Kungaume v Steel Supplies (MW) Ltd (IRC 269 0f 2003) (NULL) [2005] MWIRC 24 (30 March 2005);




MATTER NO. IRC 269 OF 2003


KUNGAUME…………………………………………………………… APPLICANT



CORAM: Hon. R. Zibelu Banda (Ms) Chairperson

Nkhoma of Counsel for the Applicant

Mambulasa of Counsel for the Respondent

Ngalauka – Court Clerk


Terminal benefits-Severance allowance-Pension benefits-Section 35(1) Employment Act 2000-Amendment to Section 35 Employment Act-Amendment declared unlawful ,unconstitutional and void ab initio-Whether the invalidity has retrospective effect-Severance allowance-Claim-to comply with section 35(8)Employment Act.


The respondent applied provisions of section 35 of the Employment Act 2000 as amended by the Minister before a court of law declared the amendment null and void on 5 November 2004. The effect of applying that amendment was that the applicant was paid pension benefits but not severance allowance. The applicant through his Counsel prayed that he be paid his severance allowance. The respondent averred on the other hand that the court’s declaration did not have retrospective effect as such the law as amended applied to the applicant.

The Law

The issue is determinable by referring to the meaning of a declaration of the type made by the court in Khawela and ors V Commercial Bank of Malawi [Civil Cause Number 7 of 2004 (unreported)]. One of the successful orders sought by counsel in that case was a declaratory order that the amendment was unlawful, unconstitutional and void ab initio.

In pronouncing the order the court held that:

In the face of the law, therefore, the minister acted in excess of the powers conferred by section 35 of the Employment Act and indeed section 58(1) of the Constitution and therefore the purported amendment is invalid and is hereby quashed on that account.

The issue is whether this declaration as it appears and read in its natural and ordinary meaning has the effect alluded to by counsel for the applicant that the amendment was never at any time valid and hence the applicant is entitled to severance allowance.

Counsel on both sides were agreed in their submissions that according to Bennion on Statutory Interpretation, 2nd Edition, p 160, “ any provision of an item of delegated legislation is ineffective if it goes outside the powers which (expressly or by implication) are conferred on the delegatee by the enabling Act. The provision is then said to be ultra vires (beyond the powers). This applies even where the instrument has been sanctioned by a confirming authority. However, the instrument is not to be treated as ineffective until declared to be so by a court of competent jurisdiction.

However, from this court’s reading of the Khawela decision, the determining factor is what the honourable judge ordered. It is the view of this court that the judge nullified the amendment by the Minister and the nullity was with effect from the date of inception.

Barron’s Law Dictionary defines invalidity as:

An act having no legal force. It is the highest degree of irregularity ..and is such a defect as renders the proceeding in which it occurs totally null and void, of no avail or effect whatsoever and incapable of being made so.

Various sites under www.google.com define an act that is declared void ab initio as that act which, is null and void from its inception; and entitled to no legal significance whatsoever.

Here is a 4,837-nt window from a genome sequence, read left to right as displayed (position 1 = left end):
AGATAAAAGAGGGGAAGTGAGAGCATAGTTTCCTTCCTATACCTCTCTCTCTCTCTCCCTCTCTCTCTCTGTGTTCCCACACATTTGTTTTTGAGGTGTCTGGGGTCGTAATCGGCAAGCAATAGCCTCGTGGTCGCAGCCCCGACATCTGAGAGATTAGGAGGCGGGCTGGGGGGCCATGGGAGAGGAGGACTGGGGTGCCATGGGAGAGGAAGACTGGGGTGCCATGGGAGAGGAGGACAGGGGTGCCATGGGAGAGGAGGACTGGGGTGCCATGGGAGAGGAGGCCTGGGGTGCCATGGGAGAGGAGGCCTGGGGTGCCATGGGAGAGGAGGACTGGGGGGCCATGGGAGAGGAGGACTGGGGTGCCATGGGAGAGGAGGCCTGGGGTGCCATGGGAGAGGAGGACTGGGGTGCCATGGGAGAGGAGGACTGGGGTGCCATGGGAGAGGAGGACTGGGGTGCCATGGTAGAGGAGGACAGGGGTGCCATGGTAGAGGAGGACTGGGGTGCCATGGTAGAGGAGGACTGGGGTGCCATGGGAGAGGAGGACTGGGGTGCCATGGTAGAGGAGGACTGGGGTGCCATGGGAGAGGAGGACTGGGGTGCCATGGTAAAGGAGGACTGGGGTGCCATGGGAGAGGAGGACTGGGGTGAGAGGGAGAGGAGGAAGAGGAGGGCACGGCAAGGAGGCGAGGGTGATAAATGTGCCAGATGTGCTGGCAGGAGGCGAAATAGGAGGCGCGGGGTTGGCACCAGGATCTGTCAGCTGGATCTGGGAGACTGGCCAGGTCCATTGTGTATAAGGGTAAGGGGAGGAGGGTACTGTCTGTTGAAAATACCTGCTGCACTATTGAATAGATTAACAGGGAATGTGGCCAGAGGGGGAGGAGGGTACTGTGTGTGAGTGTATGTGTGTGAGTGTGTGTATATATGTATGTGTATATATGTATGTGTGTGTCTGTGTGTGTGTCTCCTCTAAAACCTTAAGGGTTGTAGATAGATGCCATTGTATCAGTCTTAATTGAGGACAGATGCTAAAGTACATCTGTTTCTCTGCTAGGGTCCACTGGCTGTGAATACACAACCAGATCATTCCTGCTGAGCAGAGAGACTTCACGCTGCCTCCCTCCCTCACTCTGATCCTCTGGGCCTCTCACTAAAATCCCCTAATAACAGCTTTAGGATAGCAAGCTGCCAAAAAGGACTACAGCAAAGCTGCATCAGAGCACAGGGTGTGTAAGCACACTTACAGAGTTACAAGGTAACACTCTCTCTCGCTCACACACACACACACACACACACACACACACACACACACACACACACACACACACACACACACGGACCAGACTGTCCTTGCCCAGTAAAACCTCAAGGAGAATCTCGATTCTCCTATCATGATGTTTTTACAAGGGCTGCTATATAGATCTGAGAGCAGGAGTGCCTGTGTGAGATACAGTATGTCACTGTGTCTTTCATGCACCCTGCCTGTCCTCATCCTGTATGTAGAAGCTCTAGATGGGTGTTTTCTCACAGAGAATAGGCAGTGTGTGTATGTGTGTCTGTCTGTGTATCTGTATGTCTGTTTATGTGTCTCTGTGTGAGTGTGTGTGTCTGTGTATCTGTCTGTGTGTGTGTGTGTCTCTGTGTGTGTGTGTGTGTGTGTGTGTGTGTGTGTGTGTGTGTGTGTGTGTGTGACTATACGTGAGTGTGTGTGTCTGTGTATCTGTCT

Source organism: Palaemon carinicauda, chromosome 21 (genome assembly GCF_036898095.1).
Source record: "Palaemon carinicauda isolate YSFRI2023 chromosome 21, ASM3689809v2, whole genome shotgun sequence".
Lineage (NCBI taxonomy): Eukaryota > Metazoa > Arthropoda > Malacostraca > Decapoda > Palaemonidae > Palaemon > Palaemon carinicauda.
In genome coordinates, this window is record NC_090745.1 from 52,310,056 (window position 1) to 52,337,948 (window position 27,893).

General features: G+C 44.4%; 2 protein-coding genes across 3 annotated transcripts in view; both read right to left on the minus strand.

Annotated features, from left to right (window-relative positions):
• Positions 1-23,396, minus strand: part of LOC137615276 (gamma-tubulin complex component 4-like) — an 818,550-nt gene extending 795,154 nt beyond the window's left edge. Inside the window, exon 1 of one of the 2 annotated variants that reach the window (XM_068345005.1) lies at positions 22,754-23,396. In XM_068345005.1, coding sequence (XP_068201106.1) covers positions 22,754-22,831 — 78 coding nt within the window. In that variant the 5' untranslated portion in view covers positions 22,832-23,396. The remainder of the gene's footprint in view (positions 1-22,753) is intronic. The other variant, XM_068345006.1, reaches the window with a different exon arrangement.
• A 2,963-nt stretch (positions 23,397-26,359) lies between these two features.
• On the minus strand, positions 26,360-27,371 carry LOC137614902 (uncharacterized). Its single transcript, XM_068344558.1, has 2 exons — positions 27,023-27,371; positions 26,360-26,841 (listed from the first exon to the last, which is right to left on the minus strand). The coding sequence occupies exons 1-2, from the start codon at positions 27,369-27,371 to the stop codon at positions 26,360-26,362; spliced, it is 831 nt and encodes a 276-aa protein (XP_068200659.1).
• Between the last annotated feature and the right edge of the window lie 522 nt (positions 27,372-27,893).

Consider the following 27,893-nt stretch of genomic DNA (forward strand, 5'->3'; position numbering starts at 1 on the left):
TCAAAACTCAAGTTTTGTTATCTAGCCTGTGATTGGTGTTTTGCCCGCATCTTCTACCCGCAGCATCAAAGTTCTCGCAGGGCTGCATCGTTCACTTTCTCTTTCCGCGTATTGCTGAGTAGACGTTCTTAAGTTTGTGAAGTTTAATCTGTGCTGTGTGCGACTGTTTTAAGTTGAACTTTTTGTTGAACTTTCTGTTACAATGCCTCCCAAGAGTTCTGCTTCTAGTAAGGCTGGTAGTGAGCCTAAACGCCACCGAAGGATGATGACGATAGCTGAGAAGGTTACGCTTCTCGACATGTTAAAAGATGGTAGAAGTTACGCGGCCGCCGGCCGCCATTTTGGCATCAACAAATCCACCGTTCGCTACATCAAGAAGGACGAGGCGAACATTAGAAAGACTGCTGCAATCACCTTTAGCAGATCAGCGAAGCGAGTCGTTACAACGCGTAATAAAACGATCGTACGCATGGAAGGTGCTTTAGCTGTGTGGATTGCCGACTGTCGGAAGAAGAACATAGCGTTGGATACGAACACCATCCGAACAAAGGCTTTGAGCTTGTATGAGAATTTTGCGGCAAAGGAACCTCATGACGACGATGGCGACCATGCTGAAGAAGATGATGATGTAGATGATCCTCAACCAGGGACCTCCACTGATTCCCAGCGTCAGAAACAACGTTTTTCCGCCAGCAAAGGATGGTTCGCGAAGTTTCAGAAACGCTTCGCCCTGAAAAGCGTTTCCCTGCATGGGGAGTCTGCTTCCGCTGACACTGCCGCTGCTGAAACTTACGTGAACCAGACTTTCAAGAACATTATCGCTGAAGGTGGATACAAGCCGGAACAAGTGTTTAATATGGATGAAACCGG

Perhaps this is to prevent the executive arm of government from usurping the powers of Parliament in law making. In a democracy separation of powers is the air that the society breath without which total anarchy would reign.

Pension, gratuity, ex gratia and all other gratuitous terminal payments are matters of contract negotiated and agreed upon between the employer and employee, different from severance allowance, which is a matter of statute and non negotiable, see Japan International Co operation Agency V Jere [Civil Appeal No. 25 of 2002 (unreported)]. Unless the employer can show that the negotiation was done in bad faith, he can not turn around and say:

‘Oh! But this is too much; I think I will deprive you of your statutory entitlement’. Certainly the court’s role is to promote rule of law and in this case the written law prevails over any contractual agreements and arrangements.

It is for these reasons that the court finds that the benefit for which the legislature intended for the applicant be bestowed upon him as the so called amendment disentitling the applicant from severance allowance is null and void from inception and has no legal significance whatsoever.

However, in any claim for severance allowance, the applicant must show that he presented his claim to the District Labour Officer within three months of its being due pursuant to section 35 (8) of the Employment Act which provides that:

A complaint that a severance allowance has not been paid may be presented to a District Labour Oficer within three months of its being due and if the District Labour Officer fails to settle the matter within one month of its presentation, it may be referred to the court, in accordance with section 64 (2) or 64 (3), which, if the complaint has been proved, shall order payment of the amount.

In the instant case it was not shown that the applicant in fact complied with the above provision. In the absence of such compliance, the court must dismiss the action, see Sokalankhwazi V The Sugar Corporation of Malawi [Civil Cause Number 3204 of 2003 (unreported)]. This action is accordingly dismissed on that ground.

Pronounced in Open Court this 30th day of March 2005 at LIMBE.

R. Zibelu Banda (Ms.)